This ubiquitous theme is represented first in Arthurian literature in Robert Biket’s Lai du Cor and the anonymous La Mantel mautaillié, two late twelfth-century French lays. In Biket’s romance, the object that tests chastity is a drinking horn, while in Mantel is a mantle or cloak. These two objects are the most frequently used in later texts, though a crown and a glove also appear.
In the Welsh Triads, a chastity mantle is owned by Tegau, a lady at Arthur’s court, and it is counted among the Thirteen Treasures of the Island of Britain. Tegau is also given a horn which may have the same properties as the mantle.
In Biket, a messenger from King Mangon of Moraine brings an enchanted horn, made by a fairy, to a feast at Arthur’s Caerleon court, where most of Arthur’s nobles are present. A note on the horn says that only a man whose wife is completely faithful in both mind and body can drink from the horn, and that a man with an unfaithful wife will have the contents of the horn spilled upon him. Arthur confidently fills the horn and raises it to his lips, but soon finds himself doused with wine. Furious, he whips out his dagger and lunges for Guinevere, but is held back by Owain (Ywaine), Gawain, and Cadain “who protest that no woman is utterly faithful in both mind and body” while Guinevere explains that the horn has unfairly faulted her for, many years ago, giving a ring to a young knight who had killed a giant.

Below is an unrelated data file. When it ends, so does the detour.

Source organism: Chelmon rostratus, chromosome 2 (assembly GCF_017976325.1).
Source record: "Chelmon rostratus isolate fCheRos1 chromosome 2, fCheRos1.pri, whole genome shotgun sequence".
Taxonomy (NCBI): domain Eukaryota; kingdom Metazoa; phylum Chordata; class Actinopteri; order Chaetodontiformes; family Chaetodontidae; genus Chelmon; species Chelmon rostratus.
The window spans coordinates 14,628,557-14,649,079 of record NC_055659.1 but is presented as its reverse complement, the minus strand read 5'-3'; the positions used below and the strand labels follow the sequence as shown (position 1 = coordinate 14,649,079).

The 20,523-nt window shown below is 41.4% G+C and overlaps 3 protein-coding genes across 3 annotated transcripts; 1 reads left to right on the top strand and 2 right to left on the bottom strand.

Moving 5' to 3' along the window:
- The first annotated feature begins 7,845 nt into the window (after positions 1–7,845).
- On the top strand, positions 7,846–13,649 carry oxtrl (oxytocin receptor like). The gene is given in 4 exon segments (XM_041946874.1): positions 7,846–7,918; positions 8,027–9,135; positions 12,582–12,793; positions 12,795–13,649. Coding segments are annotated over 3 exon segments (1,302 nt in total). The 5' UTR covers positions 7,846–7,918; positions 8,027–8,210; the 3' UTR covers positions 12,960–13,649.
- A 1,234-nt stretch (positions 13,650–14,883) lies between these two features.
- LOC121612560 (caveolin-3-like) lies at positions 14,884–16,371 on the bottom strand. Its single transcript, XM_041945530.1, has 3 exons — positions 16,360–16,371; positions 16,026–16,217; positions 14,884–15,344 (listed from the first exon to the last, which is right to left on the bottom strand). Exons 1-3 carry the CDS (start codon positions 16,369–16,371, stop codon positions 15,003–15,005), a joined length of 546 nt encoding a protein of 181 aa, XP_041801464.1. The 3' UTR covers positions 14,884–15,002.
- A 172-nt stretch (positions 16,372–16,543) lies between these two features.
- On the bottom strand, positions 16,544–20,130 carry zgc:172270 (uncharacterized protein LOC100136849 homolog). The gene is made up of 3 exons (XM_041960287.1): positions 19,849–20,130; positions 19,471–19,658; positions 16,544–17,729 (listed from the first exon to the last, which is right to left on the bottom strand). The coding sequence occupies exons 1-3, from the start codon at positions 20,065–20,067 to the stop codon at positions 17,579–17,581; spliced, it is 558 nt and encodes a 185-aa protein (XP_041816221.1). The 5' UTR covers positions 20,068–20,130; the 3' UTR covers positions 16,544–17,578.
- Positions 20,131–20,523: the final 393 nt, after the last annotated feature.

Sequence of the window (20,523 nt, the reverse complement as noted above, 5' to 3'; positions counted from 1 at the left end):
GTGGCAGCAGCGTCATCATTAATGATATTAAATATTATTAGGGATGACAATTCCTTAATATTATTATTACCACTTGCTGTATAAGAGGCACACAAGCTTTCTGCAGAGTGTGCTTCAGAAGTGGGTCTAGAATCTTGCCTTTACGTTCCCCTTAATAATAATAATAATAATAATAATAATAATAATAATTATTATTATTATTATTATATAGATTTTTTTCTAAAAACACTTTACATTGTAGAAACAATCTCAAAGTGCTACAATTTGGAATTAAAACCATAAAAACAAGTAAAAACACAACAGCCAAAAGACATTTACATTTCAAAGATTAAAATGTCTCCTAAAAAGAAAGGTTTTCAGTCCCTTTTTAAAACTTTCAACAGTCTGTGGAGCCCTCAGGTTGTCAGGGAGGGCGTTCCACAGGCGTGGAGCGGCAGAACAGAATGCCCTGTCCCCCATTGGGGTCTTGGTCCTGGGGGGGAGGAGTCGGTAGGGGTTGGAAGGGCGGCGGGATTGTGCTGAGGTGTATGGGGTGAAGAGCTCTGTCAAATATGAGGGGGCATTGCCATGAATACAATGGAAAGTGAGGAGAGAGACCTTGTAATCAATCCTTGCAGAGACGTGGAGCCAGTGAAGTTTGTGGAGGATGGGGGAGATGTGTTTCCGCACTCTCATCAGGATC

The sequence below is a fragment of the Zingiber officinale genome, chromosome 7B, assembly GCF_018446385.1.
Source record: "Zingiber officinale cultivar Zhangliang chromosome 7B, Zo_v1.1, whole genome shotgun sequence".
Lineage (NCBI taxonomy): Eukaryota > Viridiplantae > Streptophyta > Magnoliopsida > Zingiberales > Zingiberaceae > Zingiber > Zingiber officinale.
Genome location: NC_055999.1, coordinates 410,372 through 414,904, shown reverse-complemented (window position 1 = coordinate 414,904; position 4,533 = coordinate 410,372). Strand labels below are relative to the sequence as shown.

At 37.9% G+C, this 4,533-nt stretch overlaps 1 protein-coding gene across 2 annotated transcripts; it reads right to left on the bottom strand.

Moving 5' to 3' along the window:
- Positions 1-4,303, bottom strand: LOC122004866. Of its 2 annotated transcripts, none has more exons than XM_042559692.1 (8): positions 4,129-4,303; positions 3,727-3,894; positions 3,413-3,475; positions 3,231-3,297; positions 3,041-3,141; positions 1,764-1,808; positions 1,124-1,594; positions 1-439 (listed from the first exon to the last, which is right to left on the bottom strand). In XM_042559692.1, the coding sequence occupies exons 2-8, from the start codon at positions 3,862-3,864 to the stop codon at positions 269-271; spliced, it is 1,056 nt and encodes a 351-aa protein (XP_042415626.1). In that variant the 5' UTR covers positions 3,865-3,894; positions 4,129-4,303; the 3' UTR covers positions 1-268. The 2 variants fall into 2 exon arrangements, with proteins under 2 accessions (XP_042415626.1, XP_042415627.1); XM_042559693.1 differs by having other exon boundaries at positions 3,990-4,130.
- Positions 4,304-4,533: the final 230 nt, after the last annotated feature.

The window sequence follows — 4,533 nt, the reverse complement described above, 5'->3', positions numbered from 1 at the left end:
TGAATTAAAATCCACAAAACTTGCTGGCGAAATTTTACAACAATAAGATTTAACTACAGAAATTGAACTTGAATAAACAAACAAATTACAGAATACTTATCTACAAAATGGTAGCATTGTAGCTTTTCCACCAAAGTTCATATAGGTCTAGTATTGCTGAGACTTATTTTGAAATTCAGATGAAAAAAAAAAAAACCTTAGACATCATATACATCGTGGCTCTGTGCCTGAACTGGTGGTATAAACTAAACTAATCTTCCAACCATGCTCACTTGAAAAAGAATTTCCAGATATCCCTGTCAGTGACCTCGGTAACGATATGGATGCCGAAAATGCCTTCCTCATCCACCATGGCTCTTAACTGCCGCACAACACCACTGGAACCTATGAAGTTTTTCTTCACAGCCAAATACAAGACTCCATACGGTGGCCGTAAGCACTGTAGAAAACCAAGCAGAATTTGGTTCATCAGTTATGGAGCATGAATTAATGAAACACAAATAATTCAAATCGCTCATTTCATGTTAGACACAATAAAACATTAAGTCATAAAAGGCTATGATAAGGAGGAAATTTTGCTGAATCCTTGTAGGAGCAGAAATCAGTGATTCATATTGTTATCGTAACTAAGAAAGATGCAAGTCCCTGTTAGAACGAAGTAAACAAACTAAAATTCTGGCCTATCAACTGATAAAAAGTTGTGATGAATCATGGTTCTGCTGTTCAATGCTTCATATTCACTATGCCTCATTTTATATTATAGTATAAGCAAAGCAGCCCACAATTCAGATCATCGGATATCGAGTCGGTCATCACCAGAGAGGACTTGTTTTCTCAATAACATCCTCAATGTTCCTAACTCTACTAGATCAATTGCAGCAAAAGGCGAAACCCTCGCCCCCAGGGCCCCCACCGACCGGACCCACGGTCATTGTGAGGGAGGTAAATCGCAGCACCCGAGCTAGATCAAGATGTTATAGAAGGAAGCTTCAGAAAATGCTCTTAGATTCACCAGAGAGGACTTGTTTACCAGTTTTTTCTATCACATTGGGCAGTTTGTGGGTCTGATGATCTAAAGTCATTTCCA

Arthur calms down, forgives his wife, and passes the horn around to the other nobles so that he might not be alone in his embarrassment. Sure enough, the other knights are thoroughly drenched by the horn – except for Sir Caradoc, who manages to drink from the vessel without spilling any liquid, showing that his wife is, apparently, completely faithful. In recognition of his triumph, Arthur appoints Caradoc Earl of Cirenchester. A version of this same chastity test is inserted in the First Continuation of Chrétien’s Perceval, with Caradoc again the hero.
Contemporary to Biket, an anonymous French author wrote Le Mantel Mautaillié, which follows the same structure as Biket’s romance, but the object that tests the women’s chastity is a mantle rather than a horn. While in Biket, the men drink from the horn, in Mantel, it is the women who must try on the mantle. Again, it is Caradoc’s wife alone who is proven faithful. The third late twelfth century chastity test tale occurs in Ulrich von Zatzikhoven’s Lanzelet. It also involves a mantle, and Lancelot’s lady, Iblis, is the winner. Ulrich’s mantle has not only the power to determine chastity, but can also determine the manner in which the woman is unfaithful. The wife of King Guivret, for instance, is embarrassed by his dwarfishness, and the wife of Sir Kailet resented the way he dragged her around on his adventures.
Heinrich von dem Türlin’s Diu Crône includes two chastity tests, one involving a goblet, and the other a glove, which are obvious replacements for the horn and mantle. The goblet is given to both women and men, and spilling the contents reveals the drinker’s own falseness rather than his or her paramour’s. Only Arthur is able to drink from it without failure. Even Gawaine, the hero of the romance, fails. Kay makes great sport of all who fail, which leads to his embarrassment when his own lady, Galaida, can’t even touch the tankard. Guenevere spills only a little wine in her attempt. The glove, delivered to Arthur’s court in a later episode, showed worthiness by turning its wearer invisible. Any part of the body that remained visible bespoke a fault – infidelity or otherwise. Only Arthur and Gawaine were able to wear it honorably, though no one was shown to be completely guileless.